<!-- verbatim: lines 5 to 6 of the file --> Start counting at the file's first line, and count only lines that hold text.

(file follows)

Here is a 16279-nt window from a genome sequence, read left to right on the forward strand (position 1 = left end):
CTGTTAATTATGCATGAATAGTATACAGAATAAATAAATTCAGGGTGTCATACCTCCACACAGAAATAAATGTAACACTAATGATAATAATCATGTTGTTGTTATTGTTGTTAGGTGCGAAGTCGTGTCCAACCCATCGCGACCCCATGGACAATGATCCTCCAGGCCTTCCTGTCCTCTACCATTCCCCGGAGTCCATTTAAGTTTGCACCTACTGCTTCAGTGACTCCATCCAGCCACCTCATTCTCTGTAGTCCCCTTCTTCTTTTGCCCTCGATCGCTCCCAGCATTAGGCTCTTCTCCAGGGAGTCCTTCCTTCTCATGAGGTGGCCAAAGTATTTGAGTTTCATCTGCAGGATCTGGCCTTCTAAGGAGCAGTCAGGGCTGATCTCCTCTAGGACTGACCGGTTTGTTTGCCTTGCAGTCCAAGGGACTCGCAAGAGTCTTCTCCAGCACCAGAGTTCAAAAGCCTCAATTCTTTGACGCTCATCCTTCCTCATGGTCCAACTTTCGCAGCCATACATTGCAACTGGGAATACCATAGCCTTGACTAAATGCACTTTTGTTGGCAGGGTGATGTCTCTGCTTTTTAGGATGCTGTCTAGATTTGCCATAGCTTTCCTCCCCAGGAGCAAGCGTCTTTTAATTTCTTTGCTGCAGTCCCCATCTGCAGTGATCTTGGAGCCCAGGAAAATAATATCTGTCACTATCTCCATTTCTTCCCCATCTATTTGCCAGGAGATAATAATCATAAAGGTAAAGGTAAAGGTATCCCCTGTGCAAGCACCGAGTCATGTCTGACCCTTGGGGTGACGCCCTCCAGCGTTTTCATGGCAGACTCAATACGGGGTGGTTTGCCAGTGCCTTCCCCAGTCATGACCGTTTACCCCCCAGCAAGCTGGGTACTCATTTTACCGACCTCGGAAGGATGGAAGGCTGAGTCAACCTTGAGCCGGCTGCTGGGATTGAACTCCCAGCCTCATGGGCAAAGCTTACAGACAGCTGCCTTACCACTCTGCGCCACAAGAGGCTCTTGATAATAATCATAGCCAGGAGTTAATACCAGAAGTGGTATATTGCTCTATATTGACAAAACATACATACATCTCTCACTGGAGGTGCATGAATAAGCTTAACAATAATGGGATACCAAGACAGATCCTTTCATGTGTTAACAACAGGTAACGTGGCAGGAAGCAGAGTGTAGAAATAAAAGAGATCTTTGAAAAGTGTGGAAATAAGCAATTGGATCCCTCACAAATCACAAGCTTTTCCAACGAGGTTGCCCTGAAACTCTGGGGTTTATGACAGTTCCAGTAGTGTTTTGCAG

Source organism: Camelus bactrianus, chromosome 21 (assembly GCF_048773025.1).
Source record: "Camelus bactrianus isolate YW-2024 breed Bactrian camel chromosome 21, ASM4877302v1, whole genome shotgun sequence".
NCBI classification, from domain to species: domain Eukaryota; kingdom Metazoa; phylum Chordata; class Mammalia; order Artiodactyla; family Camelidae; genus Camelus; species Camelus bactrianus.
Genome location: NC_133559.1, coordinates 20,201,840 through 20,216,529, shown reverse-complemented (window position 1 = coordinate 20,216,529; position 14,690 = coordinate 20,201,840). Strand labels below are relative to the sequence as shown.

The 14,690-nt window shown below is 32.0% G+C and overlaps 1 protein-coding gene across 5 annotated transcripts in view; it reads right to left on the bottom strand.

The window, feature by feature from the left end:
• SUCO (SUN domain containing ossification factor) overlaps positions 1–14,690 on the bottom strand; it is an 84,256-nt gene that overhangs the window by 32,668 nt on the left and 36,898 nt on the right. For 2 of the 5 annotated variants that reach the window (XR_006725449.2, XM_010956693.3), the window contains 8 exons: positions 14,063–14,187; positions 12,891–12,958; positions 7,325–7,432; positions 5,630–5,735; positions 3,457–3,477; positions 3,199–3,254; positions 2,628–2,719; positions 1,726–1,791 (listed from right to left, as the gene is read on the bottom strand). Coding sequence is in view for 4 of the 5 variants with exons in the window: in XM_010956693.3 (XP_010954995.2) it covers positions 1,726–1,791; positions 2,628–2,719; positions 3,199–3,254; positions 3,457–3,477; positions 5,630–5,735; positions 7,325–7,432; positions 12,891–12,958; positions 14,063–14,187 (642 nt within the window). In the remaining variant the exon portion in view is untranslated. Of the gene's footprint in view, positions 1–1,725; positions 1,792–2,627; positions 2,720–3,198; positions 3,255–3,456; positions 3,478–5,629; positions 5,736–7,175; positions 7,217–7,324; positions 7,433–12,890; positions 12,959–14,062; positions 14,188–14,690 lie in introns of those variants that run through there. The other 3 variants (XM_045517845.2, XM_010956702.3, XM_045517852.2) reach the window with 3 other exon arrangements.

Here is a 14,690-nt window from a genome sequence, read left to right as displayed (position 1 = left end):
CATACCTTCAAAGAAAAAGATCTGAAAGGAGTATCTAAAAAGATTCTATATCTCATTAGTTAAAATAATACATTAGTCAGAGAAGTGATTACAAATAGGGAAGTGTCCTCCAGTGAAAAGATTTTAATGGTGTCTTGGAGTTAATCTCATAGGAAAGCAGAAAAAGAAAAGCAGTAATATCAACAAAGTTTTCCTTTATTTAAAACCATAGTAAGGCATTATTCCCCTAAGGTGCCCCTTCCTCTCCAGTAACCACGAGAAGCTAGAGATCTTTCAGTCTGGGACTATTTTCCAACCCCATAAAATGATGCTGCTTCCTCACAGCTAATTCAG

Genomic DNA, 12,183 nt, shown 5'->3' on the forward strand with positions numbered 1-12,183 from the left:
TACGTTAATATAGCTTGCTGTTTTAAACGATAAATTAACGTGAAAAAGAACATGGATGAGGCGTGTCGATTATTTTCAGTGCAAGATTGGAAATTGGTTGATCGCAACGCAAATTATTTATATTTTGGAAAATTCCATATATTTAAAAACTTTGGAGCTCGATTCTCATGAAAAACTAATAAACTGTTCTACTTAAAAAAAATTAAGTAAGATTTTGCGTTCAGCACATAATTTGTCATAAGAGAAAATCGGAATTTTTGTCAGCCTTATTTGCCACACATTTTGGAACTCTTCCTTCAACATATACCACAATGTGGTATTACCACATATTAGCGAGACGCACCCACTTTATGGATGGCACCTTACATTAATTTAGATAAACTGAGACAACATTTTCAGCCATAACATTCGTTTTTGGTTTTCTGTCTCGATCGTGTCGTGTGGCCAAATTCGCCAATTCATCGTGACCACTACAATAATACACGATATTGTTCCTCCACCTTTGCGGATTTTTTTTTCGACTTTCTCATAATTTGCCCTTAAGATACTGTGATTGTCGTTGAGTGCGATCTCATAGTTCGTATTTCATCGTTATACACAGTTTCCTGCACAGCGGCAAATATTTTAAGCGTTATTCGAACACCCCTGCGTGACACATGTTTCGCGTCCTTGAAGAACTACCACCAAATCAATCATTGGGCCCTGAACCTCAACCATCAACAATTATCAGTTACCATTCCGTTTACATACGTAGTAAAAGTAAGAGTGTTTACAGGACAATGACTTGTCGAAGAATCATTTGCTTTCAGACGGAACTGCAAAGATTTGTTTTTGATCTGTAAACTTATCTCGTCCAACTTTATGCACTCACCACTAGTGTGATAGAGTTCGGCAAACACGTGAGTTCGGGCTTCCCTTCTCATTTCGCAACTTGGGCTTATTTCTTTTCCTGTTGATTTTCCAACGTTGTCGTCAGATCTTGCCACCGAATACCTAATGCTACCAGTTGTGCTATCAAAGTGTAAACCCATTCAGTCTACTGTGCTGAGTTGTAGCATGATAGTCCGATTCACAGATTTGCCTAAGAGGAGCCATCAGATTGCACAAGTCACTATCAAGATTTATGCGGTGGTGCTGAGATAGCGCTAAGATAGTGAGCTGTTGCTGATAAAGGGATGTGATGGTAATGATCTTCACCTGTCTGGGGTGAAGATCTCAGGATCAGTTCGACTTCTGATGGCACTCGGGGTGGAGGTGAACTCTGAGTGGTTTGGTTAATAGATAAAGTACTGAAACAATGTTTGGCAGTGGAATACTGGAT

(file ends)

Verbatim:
NCBI classification, from domain to species: domain Eukaryota; kingdom Metazoa; phylum Chordata; class Mammalia; order Artiodactyla; family Camelidae; genus Camelus; species Camelus bactrianus.
Genome location: NC_133559.1, coordinates 20,201,840 through 20,216,529, shown reverse-complemented (window position 1 = coordinate 20,216,529; position 14,690 = coordinate 20,201,840). Strand labels below are relative to the sequence as shown.